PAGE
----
Shipowners and private maritime security companies have voiced concern over moves by the Maritime Labour Convention to class armed guards as seafarers, questioning how this will work in practice.
When the MLC comes into force in August, security personnel deployed on ships could be classed as seafarers if they meet the definition outlined in Article II.1 of the convention.
If the matter is unclear, it may be left to the individual flag administration to decide whether it considers the guards to be seafarers.
Industry watchers have urged flag administrations making that call to consider factors such as duration of the guards’ stay on board, frequency of work on board, the location of his or her principal place of work, the purpose of that work and protection cover for labour and social conditions.
The Security Association for the Maritime Industry said shipowners and security firms were united in uncertainty about the practical effect of the convention. It highlighted particular concern that flag states are already divided over how to designate security personnel.
“Some state that they will be considered seafarers, while the initial International Maritime Organization decision was to consider them as supernumeraries. There are a host of potential problems which are anticipated, not least the fact that accommodation space is an issue,” Sami said.
Further concerns centre on the hours of rest requirements for guards.
The industry continues to debate the optimum size of an armed team and Sami said some shipowners planned to draw down from four to three guards. However, doing so could create problems regarding the number of hours that team members must work.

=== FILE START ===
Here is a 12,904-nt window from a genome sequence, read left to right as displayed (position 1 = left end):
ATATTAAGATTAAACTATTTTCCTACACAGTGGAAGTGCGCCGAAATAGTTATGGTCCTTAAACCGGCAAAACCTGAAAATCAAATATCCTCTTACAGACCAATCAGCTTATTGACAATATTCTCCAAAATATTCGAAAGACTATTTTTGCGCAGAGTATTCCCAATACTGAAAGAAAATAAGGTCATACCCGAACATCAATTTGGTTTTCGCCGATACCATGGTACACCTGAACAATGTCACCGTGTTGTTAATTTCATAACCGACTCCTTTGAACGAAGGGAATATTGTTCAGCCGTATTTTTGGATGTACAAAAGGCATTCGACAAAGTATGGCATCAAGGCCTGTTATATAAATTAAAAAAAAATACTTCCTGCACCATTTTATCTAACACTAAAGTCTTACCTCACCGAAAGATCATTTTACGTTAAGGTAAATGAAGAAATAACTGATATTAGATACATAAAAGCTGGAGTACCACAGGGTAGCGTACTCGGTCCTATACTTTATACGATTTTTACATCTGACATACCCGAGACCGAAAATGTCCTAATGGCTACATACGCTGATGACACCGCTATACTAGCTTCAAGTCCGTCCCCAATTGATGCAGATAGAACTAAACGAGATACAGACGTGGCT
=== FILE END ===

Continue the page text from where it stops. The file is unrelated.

Sami is working with several flag states, maritime lawyers, shipowners and its own international membership to highlight the potential problems and to explore and implement remedial action before the MLC’s August deadline.
According to Sami, chief security officers have called for privately contracted armed security personnel to be classed as “special purpose personnel”, to provide a united and pragmatic application of MLC rules that does not unnecessarily recast guards wholly as seafarers.
Ince and Co partner Stephen Askins said shipowners may start to ask PMSCs to confirm that they employ their operatives on terms that are at least equal to the bare requirements of the MLC.
“That may mean a slight change to Guardcon so that assurance can be given as part of the obligations under the contract,” he said.
Although Mr Askins agreed that rest hours could be an issue, he pointed out that the master has authority to ask for increased working hours in an emergency.
“It may be that he will declare such an emergency for the transit of the high-risk area to allow the PMSCs to stand extended watches,” he said.
Mr Askins said the Maritime Coastal Agency had yet to rule publicly whether armed guards will be regarded as seafarers under English law. Although early indications suggested this would be the case, he said, other jurisdictions were likely to make their own decisions.
“It seems to me that it will be difficult to have a one-size-fits-all approach. How long do you have to spend on board to say that you are employed as such?” he asked. “Different groups see different problems. Those from the labour side wonder what that would mean in terms of additional training that would be needed.
“PMSCs are worried that it means more regulation, although it seems that the MCA are not likely to classify PMSCs as recruitment and placement companies.”
Mr Askins also said that while PMSCs fear that subcontractors or employees will use the MLC to secure more rights, shipowners worry that the security firms will use its rest and hours of work provisions to justify placing larger teams on board.
“I suspect that when things settle down there may not, on a practical level, be much that will bother the PMSCs. But there are a lot of unknowns at this stage,” he said.
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